Got up this morning, and it was a perfect dawn. A cool breeze blowing through the trees, low humidity, and all the birds singing. As the sun comes up, the forest denizens start to wake up. Lots of squirrels leaping around from tree to tree, and all kinds of birds. Some, like Blue Jays and Wood Peckers, I recognize. Some I don't. There's one odd little blue bird, very tiny, that walks up and down the pine trees, looking for bugs I suppose. Only pine trees, never see it on the poplar , maple or oak.
I often walk down the mountain to the creek just a few hundred yards away and let the dogs roust about and swim. This morning my wife decided to come, so we went down the jeep trail, to the old forest service road. I was a little concerned about the trip back, because she has some respiratory problems, but we stopped frequently. Our party consisted of ourselves, two dogs, three cats, and a ferret riding along in a back pack with a mesh window for him to look out of.
Ferrets are really admirable animals. Even when they get older, and start having medical problems, they are good companions. They're jovial and love to go outside, even if they have to ride in the back pack because they can't make the trip on their leash anymore. My ferrets all come from rescues, or adds in the paper where people don't want them anymore, or they have been abandoned and the animal shelter calls because they don't take ferrets. I've really appreciated them all, but the one I was closest to was Ragnar. He passed away three years ago this month, after a long struggle with cancer. Still miss him, he was a great spirit.
When I used to go to the water fall with the dogs, I usually wore a .45 in a shoulder holster. It isn't that far, but you go through some pretty dense forest to get there. These days I drive down in the truck if I want to go, the walk is a bit much. I take one of the Navy Arms Enfield No. 7 replicas with me, because when I leave the truck and go down the path to the water fall, I don't want to get yaffled up by a bear, or hogs, or whatever might dispute the path with me.
This is replica of an Australian rifle that never went past the prototype stage, as the war ended. But it's a shooter.
Someone new to read: Edward Abbey
I've mentioned in a couple of comments that I found a new author I really like. His name was Edward Abbey. Some time back I was sitting in a shop while my wife plundered around. I picked up a book by this fellow, started browsing through it, and wound up buying it.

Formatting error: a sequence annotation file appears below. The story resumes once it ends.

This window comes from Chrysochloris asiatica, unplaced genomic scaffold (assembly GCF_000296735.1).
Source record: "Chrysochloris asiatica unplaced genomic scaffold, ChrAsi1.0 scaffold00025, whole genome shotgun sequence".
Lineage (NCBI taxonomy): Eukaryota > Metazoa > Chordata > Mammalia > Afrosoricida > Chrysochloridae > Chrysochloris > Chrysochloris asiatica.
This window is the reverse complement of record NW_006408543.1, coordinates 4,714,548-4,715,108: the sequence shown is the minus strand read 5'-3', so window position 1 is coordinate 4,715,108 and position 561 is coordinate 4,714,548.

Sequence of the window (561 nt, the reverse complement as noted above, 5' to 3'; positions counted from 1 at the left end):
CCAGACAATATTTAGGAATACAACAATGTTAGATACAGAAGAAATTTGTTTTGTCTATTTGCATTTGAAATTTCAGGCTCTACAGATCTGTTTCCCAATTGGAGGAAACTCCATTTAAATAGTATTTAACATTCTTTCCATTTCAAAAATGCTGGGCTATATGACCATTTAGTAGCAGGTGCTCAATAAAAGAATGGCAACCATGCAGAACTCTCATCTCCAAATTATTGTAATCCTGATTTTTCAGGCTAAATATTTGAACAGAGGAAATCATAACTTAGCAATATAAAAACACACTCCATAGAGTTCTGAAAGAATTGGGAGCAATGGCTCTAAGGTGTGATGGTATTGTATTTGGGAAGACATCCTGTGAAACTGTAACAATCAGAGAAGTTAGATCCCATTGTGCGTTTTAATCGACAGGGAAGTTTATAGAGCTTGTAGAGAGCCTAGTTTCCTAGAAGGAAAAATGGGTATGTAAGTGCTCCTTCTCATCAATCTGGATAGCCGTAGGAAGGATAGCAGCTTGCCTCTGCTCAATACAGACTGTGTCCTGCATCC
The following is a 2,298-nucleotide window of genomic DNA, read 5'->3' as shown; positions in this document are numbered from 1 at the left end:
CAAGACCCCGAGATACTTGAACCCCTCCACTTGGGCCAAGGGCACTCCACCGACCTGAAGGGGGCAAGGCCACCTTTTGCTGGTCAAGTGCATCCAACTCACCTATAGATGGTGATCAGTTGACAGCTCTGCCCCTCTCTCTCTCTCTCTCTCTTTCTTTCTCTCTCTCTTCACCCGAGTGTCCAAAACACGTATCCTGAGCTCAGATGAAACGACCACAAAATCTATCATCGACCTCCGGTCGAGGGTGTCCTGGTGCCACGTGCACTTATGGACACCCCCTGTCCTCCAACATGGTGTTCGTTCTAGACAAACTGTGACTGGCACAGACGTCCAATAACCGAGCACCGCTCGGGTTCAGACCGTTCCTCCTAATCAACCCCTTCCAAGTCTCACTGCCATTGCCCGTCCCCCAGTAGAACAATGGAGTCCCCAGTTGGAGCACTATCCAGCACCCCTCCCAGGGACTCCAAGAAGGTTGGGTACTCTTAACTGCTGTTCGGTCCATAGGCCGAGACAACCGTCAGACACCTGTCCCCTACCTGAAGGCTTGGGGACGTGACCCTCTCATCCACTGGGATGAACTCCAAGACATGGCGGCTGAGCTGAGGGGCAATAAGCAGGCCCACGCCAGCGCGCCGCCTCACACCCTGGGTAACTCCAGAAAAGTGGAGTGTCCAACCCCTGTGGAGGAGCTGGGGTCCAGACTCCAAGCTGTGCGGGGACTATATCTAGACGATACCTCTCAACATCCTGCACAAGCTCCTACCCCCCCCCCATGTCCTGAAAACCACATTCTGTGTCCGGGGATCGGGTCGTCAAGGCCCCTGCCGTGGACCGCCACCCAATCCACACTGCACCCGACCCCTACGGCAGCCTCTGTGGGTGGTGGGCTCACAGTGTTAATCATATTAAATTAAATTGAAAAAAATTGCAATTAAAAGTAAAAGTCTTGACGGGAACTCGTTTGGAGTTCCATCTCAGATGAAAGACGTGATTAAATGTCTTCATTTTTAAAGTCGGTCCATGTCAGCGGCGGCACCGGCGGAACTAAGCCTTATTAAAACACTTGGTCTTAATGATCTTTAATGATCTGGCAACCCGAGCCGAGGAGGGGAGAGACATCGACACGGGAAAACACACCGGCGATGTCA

Abbey was born in the Appalachian Mountains around 1922. Until he was 17, he stayed there. Then he thumbed his way across the country in 1942, just before going into the Army, and he never looked back. Although he lived in Europe, visited Australia, and made his living writing about his travels, his first love was the SouthWest. He spent most of his life there. He died in the early 1980's after a botched operation on his throat. In accordance with his wishes, his friends took his body into the desert and buried it in a place that remains secret to this day.
By coincidence, he and I both went to the University of New Mexico, he was there in the forties and early fifties (he was an on again, off again student for 10 years.) He wrote about some of his travels in New Mexico and they really rang a bell with me. I've managed to get three of his books, and just ordered 7 more. They are all used, as he has largely been forgotten and as far as I can tell, no one is publishing his books today.
He did four kinds of books. The one's I am reading are his factual accounts of his own life. He wrote fiction, he collaborated on photo books of the Southwest, and he has books that are collections of his essays and magazine articles, largely published after his death.
If you are the kind of person who likes solitude, who values the wilderness, then his books are for you. Lots of them are available on Kindle and you can use Amazon to find used copies for very little money.
Try his book "Desert Solitaire" first. It's a book that you can connect with.